What is the Internet like in China?
Screen shot of baidu (a popular search engine in China)
description of the Internet in China
The Internet in China is connected to the same Internet that we use, but there are differences in what sites are available, and what applications are most popular to use. You may have heard of "the Great Firewall", which refers to the fact that some sites are blocked in China for policy reasons. It might surprise you to know that there are also some popular Chinese sites that will refuse you service, if you connect to them from a U.S. IP address. Usually, this is because the U.S. more strictly enforces intelectual property rights, and the blockage is self-enforced. Regardless, what is available on the Internet is somewhat different in both the U.S. and China.
Some popular U.S. sites have Chinese language versions. This is true of Google, and EBay has a Hong Kong based site. Facebook and Twitter are popular in Taiwan. However, in many cases, there are home-grown applications that mimic the functions Web applications that are popular in the US. renren.com and kaixinwang.com are similar to Facebook. Baidu is similar to Google. Weibo is perhaps the dominant Twitter equivalent. Taobao is the analog of EBay. There doesn't seem to be a direct U.S. analog to Alibaba, a site for wholesale suppiers to advertise their wares.
Instant messaging in China is dominated by MSN and QQ. Some other services are available, but they are just not popular. Facebook, Twitter and Wikipedia are all blocked, though.
In some cases, even though a U.S. based service is not blocked in China, it is not practical to use. This is true of EBay. A businesses can move money in and out of Paypal, but it is expensive and inconvenient for an individual to do so. So, even if a Chinese person bought or sold something on EBay, they would have difficulty completing the transaction.
I was able to purchase something on the Chinese version of Amazon. I had to create a separate account from my U.S. Amazon account to do so, but they will ship to the U.S. and accept U.S. domiciled credit cards. Taobao is the dominant Internet shopping site in China though. I'm not sure, if things purchased on Taobao can be shipped to the U.S., though. I suspect, not.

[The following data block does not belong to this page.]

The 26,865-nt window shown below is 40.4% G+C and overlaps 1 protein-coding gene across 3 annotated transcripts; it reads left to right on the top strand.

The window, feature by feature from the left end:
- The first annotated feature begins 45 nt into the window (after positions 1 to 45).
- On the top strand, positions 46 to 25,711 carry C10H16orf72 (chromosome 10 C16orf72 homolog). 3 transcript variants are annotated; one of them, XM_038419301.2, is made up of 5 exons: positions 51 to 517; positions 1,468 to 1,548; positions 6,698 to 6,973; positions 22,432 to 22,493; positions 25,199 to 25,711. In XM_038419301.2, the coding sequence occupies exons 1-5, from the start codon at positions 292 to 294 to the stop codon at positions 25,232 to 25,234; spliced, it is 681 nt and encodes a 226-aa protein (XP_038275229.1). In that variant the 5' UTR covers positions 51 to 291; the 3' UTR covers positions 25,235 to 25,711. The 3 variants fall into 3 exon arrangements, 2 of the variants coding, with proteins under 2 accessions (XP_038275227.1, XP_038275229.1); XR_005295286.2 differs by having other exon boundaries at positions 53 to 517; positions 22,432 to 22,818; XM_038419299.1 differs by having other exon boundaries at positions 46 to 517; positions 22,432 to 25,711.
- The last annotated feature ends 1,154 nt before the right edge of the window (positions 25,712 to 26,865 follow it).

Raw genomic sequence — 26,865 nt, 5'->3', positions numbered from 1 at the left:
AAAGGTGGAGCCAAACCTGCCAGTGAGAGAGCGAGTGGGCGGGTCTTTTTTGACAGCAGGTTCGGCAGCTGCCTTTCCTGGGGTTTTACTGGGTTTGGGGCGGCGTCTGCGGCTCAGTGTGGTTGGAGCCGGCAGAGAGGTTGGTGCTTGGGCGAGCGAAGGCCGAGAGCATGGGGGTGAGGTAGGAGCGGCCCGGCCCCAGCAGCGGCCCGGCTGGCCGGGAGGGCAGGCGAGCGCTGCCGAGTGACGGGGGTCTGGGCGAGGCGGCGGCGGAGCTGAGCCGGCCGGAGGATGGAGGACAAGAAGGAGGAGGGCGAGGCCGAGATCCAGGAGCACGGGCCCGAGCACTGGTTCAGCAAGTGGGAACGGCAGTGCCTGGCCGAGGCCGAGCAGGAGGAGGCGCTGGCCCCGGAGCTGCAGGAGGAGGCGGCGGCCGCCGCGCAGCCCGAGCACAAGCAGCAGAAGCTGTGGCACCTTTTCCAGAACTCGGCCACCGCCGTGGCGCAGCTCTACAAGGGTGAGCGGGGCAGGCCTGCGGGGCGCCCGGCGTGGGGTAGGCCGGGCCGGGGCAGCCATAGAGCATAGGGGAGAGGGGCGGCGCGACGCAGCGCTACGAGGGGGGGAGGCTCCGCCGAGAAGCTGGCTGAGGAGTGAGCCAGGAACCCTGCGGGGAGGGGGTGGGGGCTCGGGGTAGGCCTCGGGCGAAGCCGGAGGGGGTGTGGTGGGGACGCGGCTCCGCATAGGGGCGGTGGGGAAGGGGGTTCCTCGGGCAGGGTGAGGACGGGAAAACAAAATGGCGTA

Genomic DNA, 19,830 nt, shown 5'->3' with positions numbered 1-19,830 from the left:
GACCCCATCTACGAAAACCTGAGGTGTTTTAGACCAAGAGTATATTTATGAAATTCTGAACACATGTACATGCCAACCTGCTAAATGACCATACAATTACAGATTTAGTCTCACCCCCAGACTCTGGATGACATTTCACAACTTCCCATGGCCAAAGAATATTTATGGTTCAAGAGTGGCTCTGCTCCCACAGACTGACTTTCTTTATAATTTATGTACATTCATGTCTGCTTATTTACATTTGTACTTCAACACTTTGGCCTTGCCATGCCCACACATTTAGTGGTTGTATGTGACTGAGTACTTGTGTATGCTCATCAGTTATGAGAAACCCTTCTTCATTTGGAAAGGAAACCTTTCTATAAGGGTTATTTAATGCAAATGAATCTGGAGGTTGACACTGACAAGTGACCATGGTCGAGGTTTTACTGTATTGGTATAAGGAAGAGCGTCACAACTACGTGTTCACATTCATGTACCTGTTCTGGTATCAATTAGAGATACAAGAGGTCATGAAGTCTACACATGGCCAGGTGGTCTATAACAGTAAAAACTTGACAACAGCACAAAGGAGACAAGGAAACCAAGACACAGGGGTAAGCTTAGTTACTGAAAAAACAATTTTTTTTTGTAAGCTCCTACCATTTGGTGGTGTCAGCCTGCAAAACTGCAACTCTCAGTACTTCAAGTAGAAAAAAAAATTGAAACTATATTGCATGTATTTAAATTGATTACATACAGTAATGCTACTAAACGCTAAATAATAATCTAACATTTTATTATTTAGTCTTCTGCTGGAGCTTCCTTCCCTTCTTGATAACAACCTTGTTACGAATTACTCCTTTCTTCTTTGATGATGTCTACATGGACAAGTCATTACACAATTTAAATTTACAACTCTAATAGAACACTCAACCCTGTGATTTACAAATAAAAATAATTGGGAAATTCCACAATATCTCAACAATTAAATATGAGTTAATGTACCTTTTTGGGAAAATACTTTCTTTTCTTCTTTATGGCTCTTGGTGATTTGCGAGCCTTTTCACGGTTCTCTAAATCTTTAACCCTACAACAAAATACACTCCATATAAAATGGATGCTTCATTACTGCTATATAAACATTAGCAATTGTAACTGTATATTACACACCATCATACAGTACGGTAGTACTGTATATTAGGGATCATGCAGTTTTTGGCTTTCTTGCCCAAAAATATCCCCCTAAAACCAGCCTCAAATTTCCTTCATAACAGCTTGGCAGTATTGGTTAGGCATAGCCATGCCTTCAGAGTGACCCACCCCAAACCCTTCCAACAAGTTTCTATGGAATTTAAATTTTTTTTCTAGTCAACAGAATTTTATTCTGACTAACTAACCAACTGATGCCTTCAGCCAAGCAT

I have to mention that all of my Chinese acquaintances are college educated, which makes them elite, in a way. Only a fraction of Chinese do well enough in school to go to high school after middle school, and only a fraction of those go on to college. My acquaintances are all technically savvy and can afford a computer.
A description of the Chinese Internet experience would not be complete without mentioning "wang ba", to call them Internet cafes wouldn't quite convey what they are. Many people rent time on computers in order to access the Internet. These "net bars" consist of rows and rows of computers. They are noisy, smoky and dimly lit places. The USB ports of the computers are welded shut. So, you have to save all your data on the net. There are vending machines to dispense snacks and beverages, or just a display case, and you pay the person at the desk. Sometimes, you can pay a little extra for a booth. Booths are just a bench seat in front of a desk and a computer, with a flimsy curtain that can be drawn across the entrance. It is quite popular to play on-line games at net bars, and most the people in them are young people, doing just that. A net bar is the only way many Chinese can afford to access the Internet.
In a way, the western Internet is more accessible to Chinese people, than the Chinese Internet is to westerners. Educated Chinese have all had several years of English in school. Conversely, relatively few westerners can read Chinese, and the quality of Google Translate is still pretty poor for Chinese. There are ways to access blocked sites, through Web proxies, or at the office, if a Chinese person works at an international company.
There are some uniquely Chinese phenomena on the Internet. "fu rong jie jie" comes to mind. She became famous for appearing in some videos where she performed some odd little dances. Her main sins seem to be that she has an exhaggerated opinion of her talent, and seems to be a rather self-adsorbed person. She is very well known and popular to ridicule. I think a similar person in the west wouldn't get much notice.
Despite all of these differences, a Chinese person's experience of the Internet is pretty similar to yours and mine. They can chat with their friends, buy and sell things, post blogs etc. The fact that the services used to perform these tasks are not connected to the ones we use is usually not that important due to language differences. The phrase, "separate, but almost equal" comes to mind.